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‘Ghostbusters: Frozen Empire’ Review: Spirited Sequel Struggles With an Illogical Script

One of the many memorable scenes in Ivan Reitman’s “Ghostbusters” was when our blue collar heroes convened around their ghost containment unit.

Ray said it was “getting crowded in there,” and Venkman expressed concern about how the grid was “holdin’ up.” Meanwhile, Egon compared an overload of psychokinetic energy in New York to a 35-foot-long Twinkie.

Forty years later, the plot of “Ghostbusters: Frozen Empire” — a sequel made for hardcore fans of the series, with famous and obscure Easter Eggs in almost every scene — is about how none of the Ghostbusters had ever considered the possibility that the containment unit would one day get crowded and overloaded with psychokinetic energy.

It’s rare to find a movie that relies entirely on the audience’s nostalgia for previous films, but also their ignorance about what happened in those movies. The ramshackle screenplay of “Frozen Empire” seems to have been cobbled together from leftover storylines from the “Real Ghostbusters” and the “Extreme Ghostbusters” animated series, and it doesn’t all connect. It has more plot holes than New York City has pot holes.

“Ghostbusters: Frozen Empire” is a direct sequel to “Ghostbusters: Afterlife.” It finds the Spengler family back in New York City. They’ve literally restarted the franchise by taking up the old family business. Callie Spengler (Carrie Coon) lives in the old firehouse headquarters with her boyfriend, Gary (Paul Rudd), and her two kids, Phoebe (Mckenna Grace) and Trevor (Finn Wolfhard).

Once again the plot revolves around Phoebe investigating a supernatural mystery, and once again the filmmakers can’t figure out what to do with Trevor, so he spends most of this movie literally staring at a pile of trash.

The Ghostbusters get in trouble when Mayor Walter Peck (William Atherton) demands that Phoebe stop wearing a proton pack, because child labor and child endangerment are both wrong. He’s right of course, and the film’s insistence that Phoebe should always be front and center in deadly situations with a nuclear accelerator on her back — without even getting paid for it — is a weird thing to ask the audience to root for.

Anyway, Phoebe resents being taken off the team and proceeds to fall in love with a flaming chess ghost named Melody (Emily Alyn Lind, “Doctor Sleep”). It’s a storyline that only makes sense if they’re crushing on each other but it’s presented by filmmakers who don’t seem to be allowed to make their movie overtly queer, so nobody ever says that part out loud. Phoebe also teams up with Ray (Dan Aykroyd) to solve the mystery of a mysterious orb with creepy powers, which has a hypnotic impact on all the other ghosts they’ve captured.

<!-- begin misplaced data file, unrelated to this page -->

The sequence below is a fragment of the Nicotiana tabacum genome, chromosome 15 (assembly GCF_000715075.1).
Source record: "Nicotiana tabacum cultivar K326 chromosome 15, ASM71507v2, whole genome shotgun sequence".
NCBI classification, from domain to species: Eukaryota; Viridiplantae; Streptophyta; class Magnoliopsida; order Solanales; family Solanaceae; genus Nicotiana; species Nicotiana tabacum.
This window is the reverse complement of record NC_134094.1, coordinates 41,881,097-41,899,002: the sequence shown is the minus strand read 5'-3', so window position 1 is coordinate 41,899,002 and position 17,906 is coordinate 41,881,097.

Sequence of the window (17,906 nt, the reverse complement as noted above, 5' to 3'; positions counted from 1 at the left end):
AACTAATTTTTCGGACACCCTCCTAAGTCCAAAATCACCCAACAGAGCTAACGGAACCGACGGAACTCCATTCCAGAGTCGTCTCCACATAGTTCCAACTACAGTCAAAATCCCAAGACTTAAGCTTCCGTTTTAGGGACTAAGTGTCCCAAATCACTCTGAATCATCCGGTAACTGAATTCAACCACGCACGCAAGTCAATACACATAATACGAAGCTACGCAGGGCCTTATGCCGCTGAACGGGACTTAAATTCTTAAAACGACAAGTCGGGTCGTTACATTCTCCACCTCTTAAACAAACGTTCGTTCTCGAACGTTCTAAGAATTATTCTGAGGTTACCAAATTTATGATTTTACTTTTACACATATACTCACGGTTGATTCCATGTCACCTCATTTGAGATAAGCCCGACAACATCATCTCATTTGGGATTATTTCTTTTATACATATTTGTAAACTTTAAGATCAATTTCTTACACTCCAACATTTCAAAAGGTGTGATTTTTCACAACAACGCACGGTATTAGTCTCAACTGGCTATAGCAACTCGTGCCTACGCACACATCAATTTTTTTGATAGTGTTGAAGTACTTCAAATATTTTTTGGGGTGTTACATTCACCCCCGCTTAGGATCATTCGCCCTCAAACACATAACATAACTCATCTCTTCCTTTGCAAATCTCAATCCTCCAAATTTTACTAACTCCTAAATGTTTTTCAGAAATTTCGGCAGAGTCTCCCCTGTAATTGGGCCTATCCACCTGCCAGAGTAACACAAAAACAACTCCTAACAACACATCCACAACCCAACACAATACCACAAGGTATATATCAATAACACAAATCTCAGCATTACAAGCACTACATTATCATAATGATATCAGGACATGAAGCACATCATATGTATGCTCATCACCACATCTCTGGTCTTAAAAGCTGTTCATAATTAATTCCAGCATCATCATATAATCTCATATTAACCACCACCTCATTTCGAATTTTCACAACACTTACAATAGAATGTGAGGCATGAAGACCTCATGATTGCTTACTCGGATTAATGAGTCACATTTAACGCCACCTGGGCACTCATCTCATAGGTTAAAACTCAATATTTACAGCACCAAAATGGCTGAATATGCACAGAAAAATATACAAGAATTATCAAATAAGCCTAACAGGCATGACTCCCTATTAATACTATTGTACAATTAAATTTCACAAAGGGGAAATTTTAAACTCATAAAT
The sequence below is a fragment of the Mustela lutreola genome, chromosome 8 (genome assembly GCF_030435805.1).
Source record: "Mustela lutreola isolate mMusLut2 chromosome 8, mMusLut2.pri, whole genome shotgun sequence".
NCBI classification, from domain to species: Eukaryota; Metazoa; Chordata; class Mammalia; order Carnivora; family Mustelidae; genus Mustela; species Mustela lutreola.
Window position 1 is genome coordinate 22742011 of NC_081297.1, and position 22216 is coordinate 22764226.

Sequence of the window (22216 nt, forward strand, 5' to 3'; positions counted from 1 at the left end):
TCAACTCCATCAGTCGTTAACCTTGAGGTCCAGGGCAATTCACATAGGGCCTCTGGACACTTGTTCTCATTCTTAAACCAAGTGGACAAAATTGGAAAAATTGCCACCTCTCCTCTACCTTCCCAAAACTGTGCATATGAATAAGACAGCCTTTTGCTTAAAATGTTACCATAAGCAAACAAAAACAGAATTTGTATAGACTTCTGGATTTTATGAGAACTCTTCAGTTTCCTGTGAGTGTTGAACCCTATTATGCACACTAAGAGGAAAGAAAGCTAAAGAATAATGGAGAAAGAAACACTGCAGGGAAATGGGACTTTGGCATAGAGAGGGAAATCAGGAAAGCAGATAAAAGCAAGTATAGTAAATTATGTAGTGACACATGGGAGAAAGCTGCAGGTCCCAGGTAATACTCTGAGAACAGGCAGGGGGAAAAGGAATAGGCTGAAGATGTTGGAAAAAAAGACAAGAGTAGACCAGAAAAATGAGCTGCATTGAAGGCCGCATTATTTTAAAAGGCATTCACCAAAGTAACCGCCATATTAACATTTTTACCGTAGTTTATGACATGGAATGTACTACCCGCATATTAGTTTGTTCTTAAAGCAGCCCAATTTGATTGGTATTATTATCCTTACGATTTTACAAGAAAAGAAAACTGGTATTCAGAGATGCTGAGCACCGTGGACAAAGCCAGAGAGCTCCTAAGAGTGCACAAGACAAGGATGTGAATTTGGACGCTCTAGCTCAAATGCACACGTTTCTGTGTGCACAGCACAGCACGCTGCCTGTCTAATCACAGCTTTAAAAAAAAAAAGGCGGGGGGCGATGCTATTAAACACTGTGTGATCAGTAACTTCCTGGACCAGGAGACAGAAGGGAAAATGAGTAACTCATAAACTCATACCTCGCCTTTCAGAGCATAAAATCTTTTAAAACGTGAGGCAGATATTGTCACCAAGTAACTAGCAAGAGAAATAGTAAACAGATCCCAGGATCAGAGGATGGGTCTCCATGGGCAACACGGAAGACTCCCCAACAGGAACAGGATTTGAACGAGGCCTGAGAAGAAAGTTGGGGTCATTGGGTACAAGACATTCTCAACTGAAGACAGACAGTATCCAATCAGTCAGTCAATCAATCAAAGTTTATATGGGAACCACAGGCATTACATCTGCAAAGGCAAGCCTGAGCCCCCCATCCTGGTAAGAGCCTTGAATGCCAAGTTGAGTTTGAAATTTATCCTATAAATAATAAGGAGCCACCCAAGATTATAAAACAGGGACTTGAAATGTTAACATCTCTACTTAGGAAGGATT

Meanwhile, Callie and Gary try to figure out why their ghost containment unit isn’t working, and it turns out that that Winston Zeddemore (Ernie Hudson) has a secret new Ghostbusters research lab run by Lars Pinfield (James Acaster).

They’ve discovered many new ways to capture ghosts, and they will use absolutely none of those ways to either fix Callie and Gary’s containment unit, or amplify it, or relocate their overflowing prison ghost population before it’s too late, presumably because they got distracted by all these other subplots.

“Ghostbusters: Frozen Empire” has many strengths, not the least of which is its exceptional cast, who know when to play it serious, when to get goofy, and how to sell a badass action sequence when the moment calls for it. And miraculously the film finds something interesting for everybody except Trevor to do. But it’s so overstuffed with storylines that it quickly loses track of what’s happening in any of them.

The villain needs a human voice to free itself, and the scheme it concocts is bizarre and elaborate and completely ignores that it could just get a minion ghost to possess somebody, or use a recording of an ancient chant we saw Podcast (Logan Kim) record earlier. The movie goes out of its way, twice, to ignore the obvious solutions it presents to its own problems. I’m not sure what the makers of “Ghostbusters: Frozen Empire” have against the concept of internal logic but they sure do know how to hold a grudge.

Fortunately the film works in spite of itself. The legacy of “Ghostbusters” has as much to do at this point with the classic animated series “The Real Ghostbusters” as it does with the original films, and “Frozen Empire” is the first film in this series to take the show as inspiration.

Memorable monsters, novel mythologies, and storylines that could only take place in the day-to-day world of the Ghostbusters. Heck, there’s even a reference to the Junior Ghostbusters, an idea nobody in the film is a fan of either. So that just makes them even more relatable.

“Ghostbusters: Frozen Empire” is a couple of drafts away from being a great “Ghostbusters” movie, but what it lacks in intelligence it makes up for with good vibes and great casting. Unlike “Afterlife,” which confused the legacy of “Ghostbusters” with the legacy of “Goonies,” Gil Kenan’s film captures the spirit of the series and manages to keep it trapped inside of a rickety cinematic containment unit. It’s overloaded and ready to bust, but bustin’ still makes you feel good. Kinda.

“Ghostbusters: Frozen Empire” opens exclusively in theaters on March 22.

Correction: The original version of this post incorrectly referred to the film as “Ghostbusters: Frozen Kingdom” in the headline. The film’s title is “Ghostbusters: Frozen Empire.”

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